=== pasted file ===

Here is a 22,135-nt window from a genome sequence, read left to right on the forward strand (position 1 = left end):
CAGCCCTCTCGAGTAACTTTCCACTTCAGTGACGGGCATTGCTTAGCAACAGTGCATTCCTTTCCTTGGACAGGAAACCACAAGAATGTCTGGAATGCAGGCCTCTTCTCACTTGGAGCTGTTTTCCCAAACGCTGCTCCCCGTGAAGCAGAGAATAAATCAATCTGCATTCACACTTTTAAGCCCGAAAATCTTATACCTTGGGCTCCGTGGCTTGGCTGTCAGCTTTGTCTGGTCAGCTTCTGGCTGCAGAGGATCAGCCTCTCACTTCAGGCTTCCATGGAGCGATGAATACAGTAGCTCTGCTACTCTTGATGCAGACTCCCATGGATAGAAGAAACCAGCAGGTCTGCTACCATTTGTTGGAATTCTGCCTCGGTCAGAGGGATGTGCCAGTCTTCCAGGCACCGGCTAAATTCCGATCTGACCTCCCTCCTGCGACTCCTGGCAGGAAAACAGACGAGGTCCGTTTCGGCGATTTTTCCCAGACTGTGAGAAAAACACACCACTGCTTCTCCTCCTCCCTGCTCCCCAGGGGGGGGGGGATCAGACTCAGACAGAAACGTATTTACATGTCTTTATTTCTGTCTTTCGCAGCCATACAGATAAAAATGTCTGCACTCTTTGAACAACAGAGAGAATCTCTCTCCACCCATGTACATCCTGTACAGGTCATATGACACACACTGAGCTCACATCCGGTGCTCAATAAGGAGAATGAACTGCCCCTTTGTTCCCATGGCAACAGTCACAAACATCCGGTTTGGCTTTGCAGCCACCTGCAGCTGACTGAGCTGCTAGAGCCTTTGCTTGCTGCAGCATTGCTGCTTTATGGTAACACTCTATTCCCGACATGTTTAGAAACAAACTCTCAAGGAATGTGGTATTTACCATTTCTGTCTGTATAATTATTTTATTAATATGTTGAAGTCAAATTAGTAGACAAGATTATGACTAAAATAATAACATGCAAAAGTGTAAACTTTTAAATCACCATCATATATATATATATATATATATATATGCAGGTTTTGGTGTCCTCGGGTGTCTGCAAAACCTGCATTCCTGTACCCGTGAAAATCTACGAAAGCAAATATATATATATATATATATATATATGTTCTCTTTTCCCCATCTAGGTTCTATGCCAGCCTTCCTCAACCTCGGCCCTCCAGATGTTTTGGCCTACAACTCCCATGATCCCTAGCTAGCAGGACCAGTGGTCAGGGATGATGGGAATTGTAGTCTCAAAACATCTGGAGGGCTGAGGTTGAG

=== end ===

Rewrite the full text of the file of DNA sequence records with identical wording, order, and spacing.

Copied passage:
Here is a 22,135-nt window from a genome sequence, read left to right on the forward strand (position 1 = left end):
CAGCCCTCTCGAGTAACTTTCCACTTCAGTGACGGGCATTGCTTAGCAACAGTGCATTCCTTTCCTTGGACAGGAAACCACAAGAATGTCTGGAATGCAGGCCTCTTCTCACTTGGAGCTGTTTTCCCAAACGCTGCTCCCCGTGAAGCAGAGAATAAATCAATCTGCATTCACACTTTTAAGCCCGAAAATCTTATACCTTGGGCTCCGTGGCTTGGCTGTCAGCTTTGTCTGGTCAGCTTCTGGCTGCAGAGGATCAGCCTCTCACTTCAGGCTTCCATGGAGCGATGAATACAGTAGCTCTGCTACTCTTGATGCAGACTCCCATGGATAGAAGAAACCAGCAGGTCTGCTACCATTTGTTGGAATTCTGCCTCGGTCAGAGGGATGTGCCAGTCTTCCAGGCACCGGCTAAATTCCGATCTGACCTCCCTCCTGCGACTCCTGGCAGGAAAACAGACGAGGTCCGTTTCGGCGATTTTTCCCAGACTGTGAGAAAAACACACCACTGCTTCTCCTCCTCCCTGCTCCCCAGGGGGGGGGGGATCAGACTCAGACAGAAACGTATTTACATGTCTTTATTTCTGTCTTTCGCAGCCATACAGATAAAAATGTCTGCACTCTTTGAACAACAGAGAGAATCTCTCTCCACCCATGTACATCCTGTACAGGTCATATGACACACACTGAGCTCACATCCGGTGCTCAATAAGGAGAATGAACTGCCCCTTTGTTCCCATGGCAACAGTCACAAACATCCGGTTTGGCTTTGCAGCCACCTGCAGCTGACTGAGCTGCTAGAGCCTTTGCTTGCTGCAGCATTGCTGCTTTATGGTAACACTCTATTCCCGACATGTTTAGAAACAAACTCTCAAGGAATGTGGTATTTACCATTTCTGTCTGTATAATTATTTTATTAATATGTTGAAGTCAAATTAGTAGACAAGATTATGACTAAAATAATAACATGCAAAAGTGTAAACTTTTAAATCACCATCATATATATATATATATATATATATATGCAGGTTTTGGTGTCCTCGGGTGTCTGCAAAACCTGCATTCCTGTACCCGTGAAAATCTACGAAAGCAAATATATATATATATATATATATATATGTTCTCTTTTCCCCATCTAGGTTCTATGCCAGCCTTCCTCAACCTCGGCCCTCCAGATGTTTTGGCCTACAACTCCCATGATCCCTAGCTAGCAGGACCAGTGGTCAGGGATGATGGGAATTGTAGTCTCAAAACATCTGGAGGGCTGAGGTTGAG